Android G1: Google lock-in?

I don’t have the privilege to access a G1. But have been reading number of reviews of folks who have such as Walt Mossberg at WSJ. One thing that have caught my attention is that I need to have a Google ID and password to be able to use the phone in a meaningful manner. I don’t know the scope of that control but is this a precursor to a new trend?

Traditionally the mobile operator pretty much have dictated what goes on in their network and who has what rights. That included developers, service providers, and of course we the hapless users. On this side of the Atlantic we are used to operator lock ins, and in GSM networks getting unlocked phones for most parts have been prohibitively expensive. That is assuming you have the the choice to buy them. That option has improved somewhat in recent times through the likes of various online cellphone outfits and vendors like Nokia. One can always go to ebay as long as one does one’s homework.

Phone vendors had to always cave in to operator demands when it came to determining what capabilities the devices offered, what services the vendor may be able to offer to the user and what things user can access or not. The Walled Garden expression had often been used to sum up the situation in one single phrase, although it is most often used to refer to users’ predicament when it came to accessing external apps, content and services. But the idea also extends to the level of control that operators have exerted over vendors. We all know the story of ATT disabling RIM’s GPS offering on their Blackberrys because that was too much to give away for free.

So when Google with its OHA initiative seems to require Google User ID, and makes Marketplace the key distribution point of apps, it makes me wonder about couple of things –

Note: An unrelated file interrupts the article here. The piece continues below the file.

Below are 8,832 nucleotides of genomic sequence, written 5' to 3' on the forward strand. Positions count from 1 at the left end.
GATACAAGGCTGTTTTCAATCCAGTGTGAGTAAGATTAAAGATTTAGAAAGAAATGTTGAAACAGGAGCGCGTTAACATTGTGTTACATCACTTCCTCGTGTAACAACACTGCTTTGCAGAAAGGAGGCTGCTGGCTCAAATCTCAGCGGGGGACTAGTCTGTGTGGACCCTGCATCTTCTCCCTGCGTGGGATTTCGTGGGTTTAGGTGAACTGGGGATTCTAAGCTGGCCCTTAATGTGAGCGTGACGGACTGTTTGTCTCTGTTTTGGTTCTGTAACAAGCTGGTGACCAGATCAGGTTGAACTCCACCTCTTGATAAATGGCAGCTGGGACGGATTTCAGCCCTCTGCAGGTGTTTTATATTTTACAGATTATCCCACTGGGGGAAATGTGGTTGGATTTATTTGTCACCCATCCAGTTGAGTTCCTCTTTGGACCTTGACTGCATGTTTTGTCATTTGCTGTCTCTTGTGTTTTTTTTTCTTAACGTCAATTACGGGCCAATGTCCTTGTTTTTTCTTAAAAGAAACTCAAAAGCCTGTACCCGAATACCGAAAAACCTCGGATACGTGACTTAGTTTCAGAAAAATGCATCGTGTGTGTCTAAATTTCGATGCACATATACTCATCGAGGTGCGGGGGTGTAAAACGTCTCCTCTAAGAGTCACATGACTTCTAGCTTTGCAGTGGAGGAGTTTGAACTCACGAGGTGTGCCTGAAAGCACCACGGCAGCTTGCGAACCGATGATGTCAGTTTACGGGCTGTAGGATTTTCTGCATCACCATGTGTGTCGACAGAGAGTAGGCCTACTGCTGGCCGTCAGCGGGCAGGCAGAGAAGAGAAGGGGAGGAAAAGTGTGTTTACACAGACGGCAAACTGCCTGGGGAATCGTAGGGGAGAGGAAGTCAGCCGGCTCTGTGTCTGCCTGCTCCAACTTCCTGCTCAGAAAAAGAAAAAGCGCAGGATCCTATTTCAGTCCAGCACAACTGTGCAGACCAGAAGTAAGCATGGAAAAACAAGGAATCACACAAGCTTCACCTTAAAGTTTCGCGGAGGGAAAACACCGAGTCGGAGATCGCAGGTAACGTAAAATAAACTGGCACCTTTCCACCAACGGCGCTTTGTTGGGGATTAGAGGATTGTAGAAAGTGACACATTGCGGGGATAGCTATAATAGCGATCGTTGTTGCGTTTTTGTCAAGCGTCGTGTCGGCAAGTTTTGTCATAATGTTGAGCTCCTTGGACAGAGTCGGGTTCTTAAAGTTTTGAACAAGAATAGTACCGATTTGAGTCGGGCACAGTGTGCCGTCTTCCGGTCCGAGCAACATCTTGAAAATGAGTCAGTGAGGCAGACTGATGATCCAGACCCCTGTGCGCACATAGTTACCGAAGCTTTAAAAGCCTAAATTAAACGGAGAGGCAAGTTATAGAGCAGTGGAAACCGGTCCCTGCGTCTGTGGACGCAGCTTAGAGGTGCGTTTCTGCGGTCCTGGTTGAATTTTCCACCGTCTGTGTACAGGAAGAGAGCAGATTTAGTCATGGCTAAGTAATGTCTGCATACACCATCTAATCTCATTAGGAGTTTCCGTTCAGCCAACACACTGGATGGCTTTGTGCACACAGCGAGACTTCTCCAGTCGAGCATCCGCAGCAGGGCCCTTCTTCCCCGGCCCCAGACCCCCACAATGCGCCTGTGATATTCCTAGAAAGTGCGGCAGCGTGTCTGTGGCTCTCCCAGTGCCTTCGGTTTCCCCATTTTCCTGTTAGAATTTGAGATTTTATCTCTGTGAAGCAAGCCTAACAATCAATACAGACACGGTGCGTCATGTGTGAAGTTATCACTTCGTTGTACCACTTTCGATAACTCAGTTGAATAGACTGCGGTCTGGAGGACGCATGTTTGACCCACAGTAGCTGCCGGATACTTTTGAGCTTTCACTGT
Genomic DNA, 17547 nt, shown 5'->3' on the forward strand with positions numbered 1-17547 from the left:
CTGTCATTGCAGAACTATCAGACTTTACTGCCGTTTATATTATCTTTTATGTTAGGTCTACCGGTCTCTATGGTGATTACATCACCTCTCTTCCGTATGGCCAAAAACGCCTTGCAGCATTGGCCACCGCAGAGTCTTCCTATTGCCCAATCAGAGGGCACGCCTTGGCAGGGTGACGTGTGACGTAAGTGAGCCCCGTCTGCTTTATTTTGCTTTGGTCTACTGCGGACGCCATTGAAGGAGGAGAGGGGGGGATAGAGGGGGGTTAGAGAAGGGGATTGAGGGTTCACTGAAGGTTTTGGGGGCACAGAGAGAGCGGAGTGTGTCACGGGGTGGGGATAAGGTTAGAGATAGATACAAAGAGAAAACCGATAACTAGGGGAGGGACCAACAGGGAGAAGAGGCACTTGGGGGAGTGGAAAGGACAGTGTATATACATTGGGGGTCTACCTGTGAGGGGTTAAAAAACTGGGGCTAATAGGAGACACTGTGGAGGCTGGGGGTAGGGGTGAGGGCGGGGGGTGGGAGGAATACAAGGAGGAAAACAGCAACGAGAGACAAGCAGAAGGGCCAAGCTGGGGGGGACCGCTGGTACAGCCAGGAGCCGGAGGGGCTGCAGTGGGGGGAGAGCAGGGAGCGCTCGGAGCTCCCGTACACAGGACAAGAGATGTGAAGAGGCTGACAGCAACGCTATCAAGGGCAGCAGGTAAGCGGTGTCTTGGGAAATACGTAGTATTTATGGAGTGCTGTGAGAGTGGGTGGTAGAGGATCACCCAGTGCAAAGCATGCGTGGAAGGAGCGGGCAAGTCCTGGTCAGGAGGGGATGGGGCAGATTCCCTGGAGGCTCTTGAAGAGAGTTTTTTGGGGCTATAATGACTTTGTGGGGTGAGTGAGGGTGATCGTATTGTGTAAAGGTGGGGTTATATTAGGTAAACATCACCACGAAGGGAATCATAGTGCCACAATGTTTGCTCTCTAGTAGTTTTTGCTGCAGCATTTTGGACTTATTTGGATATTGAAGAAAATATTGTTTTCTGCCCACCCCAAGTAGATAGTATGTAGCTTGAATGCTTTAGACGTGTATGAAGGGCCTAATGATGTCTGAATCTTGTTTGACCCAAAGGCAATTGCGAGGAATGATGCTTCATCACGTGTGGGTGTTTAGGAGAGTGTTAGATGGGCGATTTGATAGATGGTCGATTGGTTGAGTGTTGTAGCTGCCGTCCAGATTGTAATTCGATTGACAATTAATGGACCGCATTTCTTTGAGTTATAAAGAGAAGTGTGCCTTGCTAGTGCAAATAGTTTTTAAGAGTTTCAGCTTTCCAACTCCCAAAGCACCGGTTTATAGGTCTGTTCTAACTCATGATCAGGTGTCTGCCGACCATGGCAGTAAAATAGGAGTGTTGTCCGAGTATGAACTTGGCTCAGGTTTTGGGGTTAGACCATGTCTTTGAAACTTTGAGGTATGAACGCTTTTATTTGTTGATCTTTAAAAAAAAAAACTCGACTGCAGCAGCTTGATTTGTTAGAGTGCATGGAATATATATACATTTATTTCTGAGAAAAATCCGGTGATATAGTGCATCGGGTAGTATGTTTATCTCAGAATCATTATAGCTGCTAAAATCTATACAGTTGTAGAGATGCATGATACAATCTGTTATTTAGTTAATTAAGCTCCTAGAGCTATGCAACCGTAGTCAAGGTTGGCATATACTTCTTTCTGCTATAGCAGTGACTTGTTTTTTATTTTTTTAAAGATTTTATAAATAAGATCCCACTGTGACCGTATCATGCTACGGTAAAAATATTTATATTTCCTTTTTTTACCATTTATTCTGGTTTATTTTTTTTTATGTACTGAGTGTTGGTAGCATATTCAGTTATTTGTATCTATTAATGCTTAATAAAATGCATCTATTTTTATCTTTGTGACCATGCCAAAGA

• First, this seems to be a realization on the part of the operators that if they need to prosper they need to let the vendors and service provider come and play inside the Walled Garden. Ok, that’s good.  Granted Google is not really the G1 vendor; it is HTC instead. But still, Google is the external platform/service enabler that would not have had this level access just a few years ago. We can always credit this to Google’s mass and influence and the changing internet reality on the ground. I wonder whether somebody like Nokia with its devices, Symbian Foundation, and Ovi service platform will be allowed to play a similar game.
  • Secondly, and most disturbingly, I am bothered by the idea that I cannot use the G1 device effectively unless I have a Google ID account. I could have easily imagined a mobile operator doing something like this. It is little surprising and disappointing to see Google do it. It is almost like they are locking the device as much as the mobile operator. Many folks, including myself, do have Google ID accounts and most will probably never stop to think about it. I can only hope this approach will change as next set of Android devices starts rolling out. I do not know how T-Mobile feels about it, but I would imagine not all OHA operators would be so happy with such a lock-in by Google. Or may be it is the shifting of attitude and power balance that we are seeing. Or may be my concern is over blown.

We should find out soon enough. We have already seen some of this changing dynamics with Apple and ATT of course. Granted that given the iPhone charm offensive, it would have been foolish for ATT to behave the old traditional way. But Google is the new new big brother these days.


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